in. Why? Most networks are built, maintained, and
used by people, and those people are both fallible
and subject to a range of constraints (e.g., budgets,
Companies should assume that even if they install the most advanced technology solutions and
receive certain security certifications, their security
measures may fail and an unauthorized person may
gain access to their environment.
Source: “Is Your Organization Compromise Ready?,” BakerHostetler 2016
Data Security Incident Response Report.
Compensation rates to
rise by 1.5 percent
By Rosalie L. Donlon, PropertyCasualty360.com
Here’ssome welcomenewsfor Massachusettsemployers. On April 20, the state’s Division of Insurance announced that Workers’ Compensation
rates will rise only an average 1.5 percent
beginning July 1. The minimal increase is
thanks to a settlement between the Division of Insurance’s State Rating Bureau,
the Workers’ Compensation Rating and
Inspection Bureau (WCRIB), and the Office of the Attorney General.
The WCRIB originally requested an
increase of 6. 4 percent. As a result of the
settlement, however, employers in Mas-
sachusetts will save approximately $50
million annually in Workers’ Compen-
sation premiums. The WCRIB’s original
rate filing also included an experience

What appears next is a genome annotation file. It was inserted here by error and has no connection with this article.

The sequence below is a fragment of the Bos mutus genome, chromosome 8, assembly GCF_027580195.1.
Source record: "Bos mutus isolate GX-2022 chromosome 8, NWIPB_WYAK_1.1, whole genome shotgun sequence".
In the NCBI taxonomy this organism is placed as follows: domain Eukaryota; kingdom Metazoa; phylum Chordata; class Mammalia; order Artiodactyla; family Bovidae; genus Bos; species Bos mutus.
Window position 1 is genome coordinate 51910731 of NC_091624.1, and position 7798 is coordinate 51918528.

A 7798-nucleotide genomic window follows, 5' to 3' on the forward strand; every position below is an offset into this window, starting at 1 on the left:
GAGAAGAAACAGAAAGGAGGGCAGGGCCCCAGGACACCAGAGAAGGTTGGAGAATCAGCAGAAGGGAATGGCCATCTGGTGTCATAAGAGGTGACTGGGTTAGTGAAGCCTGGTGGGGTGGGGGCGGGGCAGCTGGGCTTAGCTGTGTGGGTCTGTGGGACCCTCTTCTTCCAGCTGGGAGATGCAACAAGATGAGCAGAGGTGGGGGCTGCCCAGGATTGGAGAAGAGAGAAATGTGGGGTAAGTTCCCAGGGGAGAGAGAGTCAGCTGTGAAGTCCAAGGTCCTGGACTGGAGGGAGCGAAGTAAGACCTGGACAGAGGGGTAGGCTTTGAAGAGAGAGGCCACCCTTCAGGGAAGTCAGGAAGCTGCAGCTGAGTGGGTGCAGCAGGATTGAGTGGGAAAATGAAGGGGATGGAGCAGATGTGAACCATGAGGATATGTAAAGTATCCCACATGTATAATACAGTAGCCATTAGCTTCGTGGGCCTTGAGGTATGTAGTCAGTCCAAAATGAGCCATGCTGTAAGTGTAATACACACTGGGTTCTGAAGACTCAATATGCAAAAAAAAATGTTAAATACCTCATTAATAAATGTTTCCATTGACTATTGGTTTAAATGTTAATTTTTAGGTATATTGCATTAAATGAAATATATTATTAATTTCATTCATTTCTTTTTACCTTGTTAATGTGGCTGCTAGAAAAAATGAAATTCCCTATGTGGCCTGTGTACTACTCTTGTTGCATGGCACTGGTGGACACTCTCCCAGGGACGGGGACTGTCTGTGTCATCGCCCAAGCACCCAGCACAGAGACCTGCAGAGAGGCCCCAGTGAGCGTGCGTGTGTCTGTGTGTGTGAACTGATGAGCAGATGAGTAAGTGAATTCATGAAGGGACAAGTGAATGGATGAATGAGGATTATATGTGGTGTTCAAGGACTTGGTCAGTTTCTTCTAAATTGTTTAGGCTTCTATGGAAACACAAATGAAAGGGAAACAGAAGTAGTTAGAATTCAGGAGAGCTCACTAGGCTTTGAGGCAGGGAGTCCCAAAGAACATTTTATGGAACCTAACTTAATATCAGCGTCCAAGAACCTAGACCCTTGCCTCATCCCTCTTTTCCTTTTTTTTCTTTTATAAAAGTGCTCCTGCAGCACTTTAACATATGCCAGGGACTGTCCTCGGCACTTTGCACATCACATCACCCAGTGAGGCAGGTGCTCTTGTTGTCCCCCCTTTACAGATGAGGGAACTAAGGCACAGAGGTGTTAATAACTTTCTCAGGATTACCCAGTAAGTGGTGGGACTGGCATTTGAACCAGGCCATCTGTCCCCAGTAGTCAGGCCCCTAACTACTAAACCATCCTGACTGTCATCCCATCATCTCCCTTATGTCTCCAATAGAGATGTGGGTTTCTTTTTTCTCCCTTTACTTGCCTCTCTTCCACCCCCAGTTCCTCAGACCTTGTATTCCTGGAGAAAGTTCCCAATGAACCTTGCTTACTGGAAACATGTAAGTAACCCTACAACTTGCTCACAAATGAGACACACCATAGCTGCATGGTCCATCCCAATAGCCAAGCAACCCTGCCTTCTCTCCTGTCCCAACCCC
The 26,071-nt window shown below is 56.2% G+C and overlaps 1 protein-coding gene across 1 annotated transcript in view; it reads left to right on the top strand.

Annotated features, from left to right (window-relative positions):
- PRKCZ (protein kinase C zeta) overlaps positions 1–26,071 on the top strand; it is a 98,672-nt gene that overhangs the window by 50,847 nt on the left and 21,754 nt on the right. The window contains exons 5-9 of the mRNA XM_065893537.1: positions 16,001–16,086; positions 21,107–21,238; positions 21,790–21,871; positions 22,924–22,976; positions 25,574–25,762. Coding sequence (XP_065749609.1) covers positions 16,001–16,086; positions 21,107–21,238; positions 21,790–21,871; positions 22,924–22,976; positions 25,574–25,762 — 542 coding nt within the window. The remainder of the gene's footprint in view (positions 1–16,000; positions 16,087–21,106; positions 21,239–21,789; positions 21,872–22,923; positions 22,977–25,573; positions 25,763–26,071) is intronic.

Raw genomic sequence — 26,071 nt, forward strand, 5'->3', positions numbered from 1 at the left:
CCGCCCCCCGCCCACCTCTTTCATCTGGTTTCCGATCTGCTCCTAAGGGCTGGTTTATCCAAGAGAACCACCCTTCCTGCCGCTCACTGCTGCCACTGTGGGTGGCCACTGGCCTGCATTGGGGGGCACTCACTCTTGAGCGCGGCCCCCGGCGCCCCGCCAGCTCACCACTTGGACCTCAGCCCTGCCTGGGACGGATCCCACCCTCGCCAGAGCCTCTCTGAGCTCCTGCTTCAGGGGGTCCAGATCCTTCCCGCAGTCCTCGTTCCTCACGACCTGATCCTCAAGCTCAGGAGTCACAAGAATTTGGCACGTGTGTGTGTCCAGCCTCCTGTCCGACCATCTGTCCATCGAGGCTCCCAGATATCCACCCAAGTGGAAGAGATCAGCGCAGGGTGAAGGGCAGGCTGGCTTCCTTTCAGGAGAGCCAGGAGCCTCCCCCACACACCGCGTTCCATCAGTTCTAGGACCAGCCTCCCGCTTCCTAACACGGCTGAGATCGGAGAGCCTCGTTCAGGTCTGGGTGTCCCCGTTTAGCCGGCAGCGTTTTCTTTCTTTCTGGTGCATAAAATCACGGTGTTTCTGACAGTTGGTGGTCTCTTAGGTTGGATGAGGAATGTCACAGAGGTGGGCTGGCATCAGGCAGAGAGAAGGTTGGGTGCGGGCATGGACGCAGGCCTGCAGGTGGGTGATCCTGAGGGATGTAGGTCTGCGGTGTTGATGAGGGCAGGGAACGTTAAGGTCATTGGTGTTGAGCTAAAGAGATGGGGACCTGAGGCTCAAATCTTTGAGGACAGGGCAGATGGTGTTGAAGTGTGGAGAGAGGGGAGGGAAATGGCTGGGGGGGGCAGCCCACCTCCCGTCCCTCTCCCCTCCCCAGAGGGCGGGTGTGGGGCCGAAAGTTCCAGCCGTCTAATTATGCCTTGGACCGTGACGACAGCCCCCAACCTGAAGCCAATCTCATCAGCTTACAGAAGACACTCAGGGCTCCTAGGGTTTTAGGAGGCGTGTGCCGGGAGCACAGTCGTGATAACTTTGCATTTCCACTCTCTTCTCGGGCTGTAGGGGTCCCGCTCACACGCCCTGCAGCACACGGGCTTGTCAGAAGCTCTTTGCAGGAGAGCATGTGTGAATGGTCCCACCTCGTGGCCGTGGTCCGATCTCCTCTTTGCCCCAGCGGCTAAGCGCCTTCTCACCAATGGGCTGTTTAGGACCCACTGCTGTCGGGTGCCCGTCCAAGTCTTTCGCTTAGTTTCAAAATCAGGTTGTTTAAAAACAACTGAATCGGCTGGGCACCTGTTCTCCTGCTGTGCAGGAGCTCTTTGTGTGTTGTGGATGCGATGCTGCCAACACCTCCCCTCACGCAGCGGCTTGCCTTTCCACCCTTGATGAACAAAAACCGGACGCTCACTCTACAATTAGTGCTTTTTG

rating offset proposal. This proposal was
removed from the final settlement, result-
ing in an additional savings to employers
of $30 million in premiums.
“This is welcome news for employers
both large and small in the Common-
wealth,” said John Chapman, undersecre-
tary for the Office of Consumer Affairs and
Business Regulation, in announcing the set-
tlement. “We’re pleased that our Workers’
Compensation system is a healthy one, and
that our workforce can be reassured that a
stable safety net is there when it’s needed.”
The agreement notes that, in addition
to keeping the average rate increases to
1.5 percent, the underwriting profits will
be zero percent, and the selected average
commission rate, excluding expenses,
will be 6. 27 percent.
Now that the commissioner of insurance has approved the Workers’ Compensation rates, insurers may submit downward deviation requests that could lower
rates for some employers. According to the
Massachusetts Department of Insurance,
currently about 50 insurers offer such reductions, which range from a few percentage points to more than 25 percent.